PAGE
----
In today’s world, everyone is being pushed to their limits in just about every aspect that you can imagine. More is demanded with fewer resources and less time. All this becomes a source of stress and anxiety and even depression for the population as a whole.

link between medications and bruxism in dentistry

This “epidemic” of depression and anxiety spurred the development of newer medications with fewer side effects to help manage these conditions and hence, the SSRIs (selective serotonin reuptake inhibitors) were born in 1988. Since then, recent reports show that the use of the SSRIs (i.e. Paxil, Zoloft, Prozac, Celexa, Effexor, etc.) has increased more than 400 percent!

As dentists, we see on a regular basis the signs of bruxism or clenching/grinding of the teeth, and some of it is the result of stress and anxiety. But another factor that we have to keep in mind is that patients are now taking more anti-anxiety and antidepressants than ever before in history. It is often overlooked, but the SSRIs and even some of the SSNRIs (Selective Serotonin Norepinephrine Reuptake Inhibitors) often increase bruxism or clenching and grinding effects at night.

This leads to patients having an increased frequency of headaches, jaw pain and other symptoms of clenching/grinding. In my own practice, I have seen many patients that have presented with increased frequency and intensity of symptoms shortly after the patient starts on these medications. I have found that sometimes a change in medication or reduction in the dosage with the help of the prescribing medical doctor can help, but sometimes there seems to be little to no effect.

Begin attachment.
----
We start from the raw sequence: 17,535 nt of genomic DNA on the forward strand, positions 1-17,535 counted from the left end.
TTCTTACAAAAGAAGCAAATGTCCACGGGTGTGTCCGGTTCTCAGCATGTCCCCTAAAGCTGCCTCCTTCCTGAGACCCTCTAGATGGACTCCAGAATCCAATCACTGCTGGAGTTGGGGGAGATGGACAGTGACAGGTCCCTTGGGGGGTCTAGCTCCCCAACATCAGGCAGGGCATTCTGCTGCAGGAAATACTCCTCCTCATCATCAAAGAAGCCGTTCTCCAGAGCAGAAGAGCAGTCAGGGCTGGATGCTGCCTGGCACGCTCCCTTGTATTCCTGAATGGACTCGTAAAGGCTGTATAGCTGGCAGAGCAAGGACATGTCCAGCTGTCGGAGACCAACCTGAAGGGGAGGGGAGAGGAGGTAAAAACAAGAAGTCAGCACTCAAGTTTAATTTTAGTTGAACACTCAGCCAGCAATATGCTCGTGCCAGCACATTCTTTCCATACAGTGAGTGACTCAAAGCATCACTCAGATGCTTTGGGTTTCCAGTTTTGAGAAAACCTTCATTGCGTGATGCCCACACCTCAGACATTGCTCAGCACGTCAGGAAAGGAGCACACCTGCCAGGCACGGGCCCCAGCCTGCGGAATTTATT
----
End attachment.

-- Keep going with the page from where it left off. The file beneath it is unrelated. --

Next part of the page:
In recent studies, there is support for a theory of how these medications cause an imbalance in the brain, leading to a drug-induced bruxism that sometimes does not go away with a decrease or cessation of the medication and may even require other medications to help alleviate the bruxism.1

So the next time you see patients on one of these medications you might want to keep this in mind, as the bruxism will cause your dentistry to fail quicker and may be causing your patients a lot more issues.


1. Milanlıoglu, A. (2012). Paroxetine-induced severe sleep bruxism successfully treated with buspironeClinics67(2), 191–192.

Jeff Lineberry, D.D.S., F.A.G.D., FICOI, Accredited Member-AACD, Spear Visiting Faculty, and Contributing Author -


Commenter's Profile Image Costin Marinescu
March 18th, 2013
Very interesting. Thank you for posting your findings Jeff. It definitely raises more awareness towards the side efects of anti-depressive medications. Costin
Commenter's Profile Image Carlos Mas Bermejo
March 23rd, 2013
This is the reality. the patent with SSRis treatment is very difficult for prosthetic rehabilitation because is a bruxism. Carefulness with this patient.
Commenter's Profile Image Carlos Mas Bermejo
March 23rd, 2013
Another problem with SRSSis is the xerostomy. We can se Caries,periodontal problem, periimplantitis acute in problems of dry mouth
Commenter's Profile Image CARLOS MAS BERMEJO
August 8th, 2013
Very good article. Many patient are using this medications. Thank,s